The Bitcoin Mining Council brings together 51 miners representing 45% of the Bitcoin network’s computing power. Summary of his last quarterly report.
BTC mining: 60% renewable energy
Bitcoin uses an insignificant amount of the world’s energy (0.16%) and its share in CO2 emissions is even more negligible (0.10%). The reason is that the electricity used by BTC miners comes from almost 60% renewable energy.
The computing power allocated to securing the Bitcoin network increased by 73% year on year. However, its power consumption only increased by 41%. This difference is explained by a 23% increase in the energy efficiency of the mining.
Much of this efficiency gain can be explained by Moore’s “law”, according to which the density of transistors in microprocessors doubles every two years due to advances in technology.
Mining machines today use 5 nm chips and, by 2027, 1.4 nm chips if we are to believe the world leader TSMC.
Moore’s “law” and the fact that the reward paid to miners is halved every four years (half) to significantly limit bitcoin’s energy consumption.
Which allows us to say during its run that the security of the Bitcoin network depends only on the amount of energy injected. It is also a function of technological advances in semiconductors used to generate hashes (Proof-of-Work).
The BMC estimates that the amount of electricity required to maintain the current level of Bitcoin network security will be reduced by 24 within eight years.
Of course, if the value of bitcoin increases by 24 in the same time, electricity consumption will stagnate. In fact, the BTC appreciation makes it profitable to connect more machines.
Given these figures, we are far from done “Boil the Oceans”. Not to mention the fact that bitcoin is the best technology to extinguish methane flares and therefore participate in the fight against global warming. More information HERE.
In addition, the miner Ben Gagnon emphasized during the presentation of the report that from this quarter we will have a 40% increase in the energy efficiency of the machines. This is due to the arrival of the antiminers S19XP which has an energy efficiency of 21.5 watts per Terahash, against 29.5 W/Th of its predecessor S19Pro.
The BMC did not fail to notice that ethereum has just abandoned the race hashrate. Now there is bitcoin “100 times more secure than all of the competing cryptocurrencies combined”.
Another way to look at it is that the combined computing power of Google, Amazon and Azure is less than 1% of the power of bitcoin miners. This huge discrepancy is due to the fact that miners use ASICs (Application Specific Integrated Circuit) is specially dedicated to the SHA-256 algorithm.
Bitcoin stabilizes power grids
The BMC concluded its quarterly report with a presentation by Romain Nouzareth regarding the uses of bitcoin mining to secure power grids.
The big challenge for energy companies is to be able to withstand consumption peaks. The latter forces them to maintain many power plants that are economically unprofitable, but necessary for the blackout during peaks.
All this to say that the demand for electricity is not constant over time. On a daily scale, consumption peaks occur in the early morning and evening. The explanation is simple: these are the times when people are at home.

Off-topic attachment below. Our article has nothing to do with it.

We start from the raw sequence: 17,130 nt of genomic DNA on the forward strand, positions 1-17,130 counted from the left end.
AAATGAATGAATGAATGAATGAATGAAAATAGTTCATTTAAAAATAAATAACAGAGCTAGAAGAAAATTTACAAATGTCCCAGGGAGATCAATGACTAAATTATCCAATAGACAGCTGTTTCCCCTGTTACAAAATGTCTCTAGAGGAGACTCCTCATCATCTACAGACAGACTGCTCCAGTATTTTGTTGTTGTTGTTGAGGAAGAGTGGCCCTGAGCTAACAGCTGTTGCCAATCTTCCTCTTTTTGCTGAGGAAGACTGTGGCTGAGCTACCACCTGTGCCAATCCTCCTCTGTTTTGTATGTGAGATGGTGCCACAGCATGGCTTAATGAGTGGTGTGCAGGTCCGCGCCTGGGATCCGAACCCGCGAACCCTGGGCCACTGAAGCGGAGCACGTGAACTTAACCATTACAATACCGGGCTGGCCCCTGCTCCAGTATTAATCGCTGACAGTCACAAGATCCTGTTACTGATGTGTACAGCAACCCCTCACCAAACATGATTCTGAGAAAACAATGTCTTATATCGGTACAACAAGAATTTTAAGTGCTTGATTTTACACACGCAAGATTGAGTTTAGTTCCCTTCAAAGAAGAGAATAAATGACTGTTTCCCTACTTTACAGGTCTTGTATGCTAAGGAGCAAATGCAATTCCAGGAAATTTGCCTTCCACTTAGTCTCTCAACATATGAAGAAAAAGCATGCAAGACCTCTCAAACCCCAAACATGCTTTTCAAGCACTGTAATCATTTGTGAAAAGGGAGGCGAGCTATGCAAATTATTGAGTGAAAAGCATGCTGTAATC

Weekends are less energy intensive since industries are generally idle. In addition there is the climate factor responsible for seasonal peaks. They intervene in winter (heating), but also in summer during heat waves (air conditioning).
Romain Nouzareth explains:
“We are the only digital industry in the world that can suddenly stop using electricity. This is not the case with Google or Amazon data centers which operate permanently.
For example, in Quebec, where we operate 20 megawatts of energy, we stop our engines mainly during the winter peaks. When the population needs heat because it is cold, theenergy body ask us to arrest our minors. We do it for several times each year, mainly in the winter.
This is a great way for the electron energy company to sell what it didn’t sell before. Let’s take an example: you are a municipality of 20,000 households and you have access to 100 MW of energy. You never want to use your network at 100% [il faut une marge en cas de très gros pics]. So you’re going to push it up to 80 megawatts. In the summer, the municipality will use a power of 60 megawatts and in the winter, because it is cold, 80 megawatts.
Before there were bitcoin miners on this network, the energy company sold 60 megawatts in the summer and 80 megawatts in the winter. While on the network, it will be able to sell an amount closer to 80 megawatts all the time. This means more income for the municipality and the energy company [qui pourra investir cet argent pour remplacer ses sources d’énergie carbonée par des sources d’énergie renouvelable]. »
Of course, in Quebec, most of the energy is of hydraulic origin (dams across the river), so that the energy consumed by the miners does not release CO2.
Let us conclude by reminding ourselves that miners are encouraged to settle where electricity is cheapest. This electricity must come from surplus renewable energy. Let’s say, bitcoin is an asset for the energy transfer!
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Journalist reporting on the Bitcoin revolution. My papers deal with bitcoin through geopolitical, economic and libertarian prisms.